The EU doesn’t like the UK’s plan for Brexit and says one cannot be in just parts of the single market. But if May shifts her red lines, the EU response could be more positive writes Charles Grant.
Theresa May’s scheme for the future UK-EU relationship has been attacked by both pro- and anti-EU Conservatives, which makes its passage through Parliament problematic. Yet the prime minister has proved resilient over the past two years and if any plan for Brexit can scrape through Parliament, it is likely to look something like hers. Whatever the views of British MPs, the scheme cannot work without the support of EU leaders. And their initial reaction, though polite, is negative.
May’s white paper on Brexit would keep the UK de facto in the single market for goods and farm goods, as a rule-taker, and in something with the characteristics of a customs union. This would remove the need for border controls post-Brexit, thus protecting manufacturing supply chains and resolving the issue of the intra-Irish border. Service companies would have to cope with poorer access to EU markets, but May thinks the UK financial services industry is too big and important to be a rule-taker. May is probably right that her plan is the least-bad model for the UK economy that might work politically.
But the EU dislikes the idea of the British being in the single market for goods alone. It believes the four freedoms are indivisible: the UK cannot be in the market for goods without accepting free movement of people (as well as services and capital). It frets that if the bloc makes an exception for the UK, others – inside or outside the EU – will ask for special treatment, thereby undermining the institutional strength of the Union.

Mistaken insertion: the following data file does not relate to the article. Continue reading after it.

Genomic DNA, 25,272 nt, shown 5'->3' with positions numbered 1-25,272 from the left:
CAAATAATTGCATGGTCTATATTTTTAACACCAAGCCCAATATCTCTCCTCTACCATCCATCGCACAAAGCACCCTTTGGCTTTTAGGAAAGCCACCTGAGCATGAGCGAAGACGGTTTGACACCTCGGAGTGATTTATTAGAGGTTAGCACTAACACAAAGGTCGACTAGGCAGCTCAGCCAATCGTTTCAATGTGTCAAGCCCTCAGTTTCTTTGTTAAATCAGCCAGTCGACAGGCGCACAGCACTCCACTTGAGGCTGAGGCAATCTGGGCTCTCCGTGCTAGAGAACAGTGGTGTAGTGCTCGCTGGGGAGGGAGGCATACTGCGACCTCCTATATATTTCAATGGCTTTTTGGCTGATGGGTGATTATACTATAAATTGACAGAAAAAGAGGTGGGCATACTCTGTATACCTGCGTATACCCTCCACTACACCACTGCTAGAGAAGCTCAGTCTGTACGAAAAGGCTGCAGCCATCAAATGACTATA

The European Commission emphasises that these days it is hard to disentangle goods and services, given that the latter contribute so much to the value of the former (consider the design, financing, marketing and servicing of a jet engine). And if the UK were free to undercut EU standards on services (say by regulating in such a way that business received cheaper credit) it could distort the level playing field for goods. This is not the strongest of arguments, given that the EU does not regulate many of the services involved in making goods. But it reflects the EU’s great fear that the UK may undermine the level playing field by lowering standards on social, environmental, consumer and competition policies. The UK has promised not to do so but that is not good enough for the EU, which notes that the UK has not pledged to adopt any new standards that may emerge in these areas.
The EU worries that the UK is asking for something close to the Swiss model: Switzerland is in the single market for goods but not services. The EU dislikes that model since the European Court of Justice (ECJ) cannot enforce its rulebook on the Swiss (who are resisting the EU’s attempts to impose a new dispute settlement system that would involve the ECJ).
The Commission views May’s plan for a ‘facilitated customs arrangement’ (FCA) – the complex, high-tech scheme for the UK to collect customs dues on behalf of the EU – as unworkable. It would have helped if she had spelt out her evident intention to stay in a customs union until the FCA works (if it ever does).
The Commission worries even more about the UK’s proposals on governance. The white paper says the UK will “pay due regard to ECJ case law” for areas covered by the common rulebook, and that Parliament will normally update the rules as they change. But the Commission wants a more overt role for the ECJ and some involvement for itself in enforcement. It wants more automatic procedures for the UK to adopt additions to the rulebook. It does not like the British proposal for independent arbitration panels that would bind EU decision-making in certain areas. The white paper suggests that the EU should be able to fine the UK or suspend part of the agreement if it refuses to update a rule, but the EU regards that as insufficient to deter the British from deviating.